Mark Dinglasan, executive director of CUMAC, one of the Passaic groups, said they had to change their food-distribution policies when the pandemic hit to minimize the risk of infection for staff and clients.
“Once COVID-19 happened, supply chains were broken and so sourcing food and then providing food in a way that was safe for our organization and our team members and our clients became a challenge,” he said.
New ‘grab and go’ process
The organizations switched to a “grab and go” service model where clients would come to the door, state the size of their household, and then be given enough food for 15 days, Dinglasan said.
At the event in Riverside, 245 cars carrying more than 900 people waited in line for masked volunteers to load boxes of produce, milk, chicken, and nonperishable food into their trunks. The food totaled 500 boxes of shelf-stable items; 500 boxes of produce; 900 whole chickens; 500 five-pound bags of chicken fingers, and 1,920 gallons of milk. Everyone in line was served, said Jennifer Crea Aydjian, chief of staff for state Sen. Troy Singleton, who was helping to load boxes into cars.
Singleton, a Democrat from Burlington County whose district includes Riverside, said the pandemic shutdowns have increased the number of people who were already classified as food-insecure — meaning that they don’t have continuous access to nutritional food.
“We know anecdotally that there are some families that will not have the food necessary to feed their families if not for the great work of the Food Bank of South Jersey,” he said. “We are not seeing the demand slow down.”
Fear of infection
Near the head of the line was Pearline Campbell, 55, of Willingboro, who lost her job as a chef because of the pandemic shutdown, and doesn’t expect to return to work any time soon because she fears being infected or passing the virus on to other members of her household.
“What I can’t buy, I get from food banks,” she said. “It helps me out in a lot of ways. I get fruits and vegetables for the kids.”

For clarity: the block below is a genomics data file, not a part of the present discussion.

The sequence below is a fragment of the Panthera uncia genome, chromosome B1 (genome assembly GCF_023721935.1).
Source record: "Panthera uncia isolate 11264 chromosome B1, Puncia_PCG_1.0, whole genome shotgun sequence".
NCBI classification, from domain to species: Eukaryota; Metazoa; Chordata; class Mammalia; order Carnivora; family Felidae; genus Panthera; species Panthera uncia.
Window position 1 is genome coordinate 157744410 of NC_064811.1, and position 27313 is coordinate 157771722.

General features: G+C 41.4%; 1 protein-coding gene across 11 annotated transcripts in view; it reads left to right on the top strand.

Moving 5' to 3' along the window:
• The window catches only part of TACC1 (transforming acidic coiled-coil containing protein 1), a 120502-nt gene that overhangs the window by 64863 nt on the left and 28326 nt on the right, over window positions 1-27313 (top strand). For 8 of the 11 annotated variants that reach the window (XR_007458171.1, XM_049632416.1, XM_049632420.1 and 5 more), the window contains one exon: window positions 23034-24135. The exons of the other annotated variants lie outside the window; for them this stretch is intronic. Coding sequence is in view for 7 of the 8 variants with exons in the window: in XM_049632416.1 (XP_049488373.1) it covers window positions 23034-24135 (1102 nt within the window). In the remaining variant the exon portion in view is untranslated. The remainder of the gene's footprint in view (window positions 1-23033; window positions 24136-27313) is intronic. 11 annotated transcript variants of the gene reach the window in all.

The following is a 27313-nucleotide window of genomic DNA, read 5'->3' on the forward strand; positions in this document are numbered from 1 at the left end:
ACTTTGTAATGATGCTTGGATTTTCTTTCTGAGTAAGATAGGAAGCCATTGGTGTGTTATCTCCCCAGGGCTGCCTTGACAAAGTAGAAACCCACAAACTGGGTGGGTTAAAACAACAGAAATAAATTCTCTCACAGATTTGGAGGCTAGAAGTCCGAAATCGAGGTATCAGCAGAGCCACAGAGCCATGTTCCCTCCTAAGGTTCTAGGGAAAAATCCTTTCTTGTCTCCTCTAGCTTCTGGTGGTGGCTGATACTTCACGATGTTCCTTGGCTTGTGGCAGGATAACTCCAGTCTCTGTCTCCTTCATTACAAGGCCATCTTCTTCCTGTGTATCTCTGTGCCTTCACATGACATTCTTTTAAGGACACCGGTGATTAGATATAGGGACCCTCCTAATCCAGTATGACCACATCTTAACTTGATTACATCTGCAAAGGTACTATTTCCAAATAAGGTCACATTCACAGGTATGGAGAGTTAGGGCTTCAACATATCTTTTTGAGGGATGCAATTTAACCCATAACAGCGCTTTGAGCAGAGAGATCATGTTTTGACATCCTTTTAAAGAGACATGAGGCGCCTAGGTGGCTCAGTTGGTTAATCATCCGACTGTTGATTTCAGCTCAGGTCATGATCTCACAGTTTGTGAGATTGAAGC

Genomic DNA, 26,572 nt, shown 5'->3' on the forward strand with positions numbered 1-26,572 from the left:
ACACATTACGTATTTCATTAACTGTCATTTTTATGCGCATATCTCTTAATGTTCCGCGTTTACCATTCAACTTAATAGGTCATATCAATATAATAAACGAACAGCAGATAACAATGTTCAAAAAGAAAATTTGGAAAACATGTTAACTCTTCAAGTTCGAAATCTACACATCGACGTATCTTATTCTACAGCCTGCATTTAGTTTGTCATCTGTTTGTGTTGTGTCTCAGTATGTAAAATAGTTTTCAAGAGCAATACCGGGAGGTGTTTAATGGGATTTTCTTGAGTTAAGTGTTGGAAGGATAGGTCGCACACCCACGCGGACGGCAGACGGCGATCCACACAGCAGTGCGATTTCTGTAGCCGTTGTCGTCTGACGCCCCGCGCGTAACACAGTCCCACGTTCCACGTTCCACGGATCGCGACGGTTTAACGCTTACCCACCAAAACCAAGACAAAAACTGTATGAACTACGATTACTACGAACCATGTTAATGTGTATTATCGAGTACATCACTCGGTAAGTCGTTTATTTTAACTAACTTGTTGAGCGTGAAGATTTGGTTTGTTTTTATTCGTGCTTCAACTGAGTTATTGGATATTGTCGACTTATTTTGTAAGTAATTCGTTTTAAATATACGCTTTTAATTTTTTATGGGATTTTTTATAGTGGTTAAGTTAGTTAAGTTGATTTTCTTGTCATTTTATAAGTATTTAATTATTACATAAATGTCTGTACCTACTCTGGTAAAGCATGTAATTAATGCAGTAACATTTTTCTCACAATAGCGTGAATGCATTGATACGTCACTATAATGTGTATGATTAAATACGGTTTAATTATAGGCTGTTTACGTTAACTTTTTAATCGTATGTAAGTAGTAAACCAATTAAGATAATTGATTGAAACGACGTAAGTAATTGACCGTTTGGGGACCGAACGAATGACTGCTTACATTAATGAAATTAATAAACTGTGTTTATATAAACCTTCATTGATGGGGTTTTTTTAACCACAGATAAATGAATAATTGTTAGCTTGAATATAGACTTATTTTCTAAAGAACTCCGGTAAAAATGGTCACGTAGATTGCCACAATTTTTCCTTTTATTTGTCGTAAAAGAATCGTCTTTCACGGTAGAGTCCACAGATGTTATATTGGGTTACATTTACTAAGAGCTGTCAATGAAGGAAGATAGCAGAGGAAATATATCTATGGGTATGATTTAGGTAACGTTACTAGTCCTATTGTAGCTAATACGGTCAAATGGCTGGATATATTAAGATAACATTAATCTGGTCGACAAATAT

Donna Wassmuth, 61, of Riverside, said she has not had a full-time job since last September, and lost a part-time retail job because of the pandemic shutdown. Her benefit payments stopped seven weeks ago, and she has been relying on food bank assistance to build up her supplies. “I had stuff, but this supplemented what I needed,” she said. Wassmuth said she was due to start a new full-time job in retail on Monday.
Although food donations are down at the Community FoodBank of New Jersey, they have increased at the South Jersey bank by 42% compared with a year ago, and that has helped it build up its reserves to a record 3 million pounds, Wasiak said.
He said the Food Bank of South Jersey set successive monthly records for food distributed — rising from 1.5 million pounds in March to 1.7 million in April and 1.9 million in May. He’s expecting to distribute some 2 million pounds in June as joblessness continues to eat into people’s incomes.
“Even though things are opening up, it’s going to take a while for people to get their feet back on the ground,” said. “We’re going to have to fill the gap for months to come.”
The Episcopal Church of the Holy Spirit in Verona opens its food pantry on the fourth Saturday of every month. Its current list of items needed for the pantry is here. Donations can be left in the bin by the church’s side door. The YMCA of Montclair, which serves Verona, also distributes pantry items, as well as fresh produce, to families in need.